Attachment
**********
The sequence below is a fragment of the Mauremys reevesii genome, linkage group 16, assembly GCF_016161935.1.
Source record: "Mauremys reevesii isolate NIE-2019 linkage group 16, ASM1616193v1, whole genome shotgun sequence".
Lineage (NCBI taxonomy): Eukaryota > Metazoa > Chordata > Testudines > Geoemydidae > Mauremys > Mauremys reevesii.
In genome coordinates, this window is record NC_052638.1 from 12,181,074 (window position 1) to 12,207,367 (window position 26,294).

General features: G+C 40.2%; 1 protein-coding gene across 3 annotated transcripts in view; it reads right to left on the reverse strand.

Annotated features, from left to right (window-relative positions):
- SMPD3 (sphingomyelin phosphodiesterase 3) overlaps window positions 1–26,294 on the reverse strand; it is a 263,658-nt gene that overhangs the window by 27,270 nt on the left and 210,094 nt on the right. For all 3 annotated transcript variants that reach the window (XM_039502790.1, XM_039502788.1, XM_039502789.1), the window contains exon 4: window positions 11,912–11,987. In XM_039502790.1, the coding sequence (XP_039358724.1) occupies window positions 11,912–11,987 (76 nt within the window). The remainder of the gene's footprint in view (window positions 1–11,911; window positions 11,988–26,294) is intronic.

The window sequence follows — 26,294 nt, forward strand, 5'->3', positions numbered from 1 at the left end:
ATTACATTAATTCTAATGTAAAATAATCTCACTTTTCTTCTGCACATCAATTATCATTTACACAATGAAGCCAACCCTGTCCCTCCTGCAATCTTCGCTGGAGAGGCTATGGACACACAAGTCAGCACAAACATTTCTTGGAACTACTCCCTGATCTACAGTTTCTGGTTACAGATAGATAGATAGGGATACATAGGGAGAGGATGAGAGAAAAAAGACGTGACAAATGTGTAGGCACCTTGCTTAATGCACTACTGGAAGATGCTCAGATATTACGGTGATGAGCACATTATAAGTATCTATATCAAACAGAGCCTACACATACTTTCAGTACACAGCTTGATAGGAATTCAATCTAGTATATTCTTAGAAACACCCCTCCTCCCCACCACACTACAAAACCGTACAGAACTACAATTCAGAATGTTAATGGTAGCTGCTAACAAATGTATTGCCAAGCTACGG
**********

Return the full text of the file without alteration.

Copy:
The sequence below is a fragment of the Mauremys reevesii genome, linkage group 16, assembly GCF_016161935.1.
Source record: "Mauremys reevesii isolate NIE-2019 linkage group 16, ASM1616193v1, whole genome shotgun sequence".
Lineage (NCBI taxonomy): Eukaryota > Metazoa > Chordata > Testudines > Geoemydidae > Mauremys > Mauremys reevesii.
In genome coordinates, this window is record NC_052638.1 from 12,181,074 (window position 1) to 12,207,367 (window position 26,294).

General features: G+C 40.2%; 1 protein-coding gene across 3 annotated transcripts in view; it reads right to left on the reverse strand.

Annotated features, from left to right (window-relative positions):
- SMPD3 (sphingomyelin phosphodiesterase 3) overlaps window positions 1–26,294 on the reverse strand; it is a 263,658-nt gene that overhangs the window by 27,270 nt on the left and 210,094 nt on the right. For all 3 annotated transcript variants that reach the window (XM_039502790.1, XM_039502788.1, XM_039502789.1), the window contains exon 4: window positions 11,912–11,987. In XM_039502790.1, the coding sequence (XP_039358724.1) occupies window positions 11,912–11,987 (76 nt within the window). The remainder of the gene's footprint in view (window positions 1–11,911; window positions 11,988–26,294) is intronic.

The window sequence follows — 26,294 nt, forward strand, 5'->3', positions numbered from 1 at the left end:
ATTACATTAATTCTAATGTAAAATAATCTCACTTTTCTTCTGCACATCAATTATCATTTACACAATGAAGCCAACCCTGTCCCTCCTGCAATCTTCGCTGGAGAGGCTATGGACACACAAGTCAGCACAAACATTTCTTGGAACTACTCCCTGATCTACAGTTTCTGGTTACAGATAGATAGATAGGGATACATAGGGAGAGGATGAGAGAAAAAAGACGTGACAAATGTGTAGGCACCTTGCTTAATGCACTACTGGAAGATGCTCAGATATTACGGTGATGAGCACATTATAAGTATCTATATCAAACAGAGCCTACACATACTTTCAGTACACAGCTTGATAGGAATTCAATCTAGTATATTCTTAGAAACACCCCTCCTCCCCACCACACTACAAAACCGTACAGAACTACAATTCAGAATGTTAATGGTAGCTGCTAACAAATGTATTGCCAAGCTACGG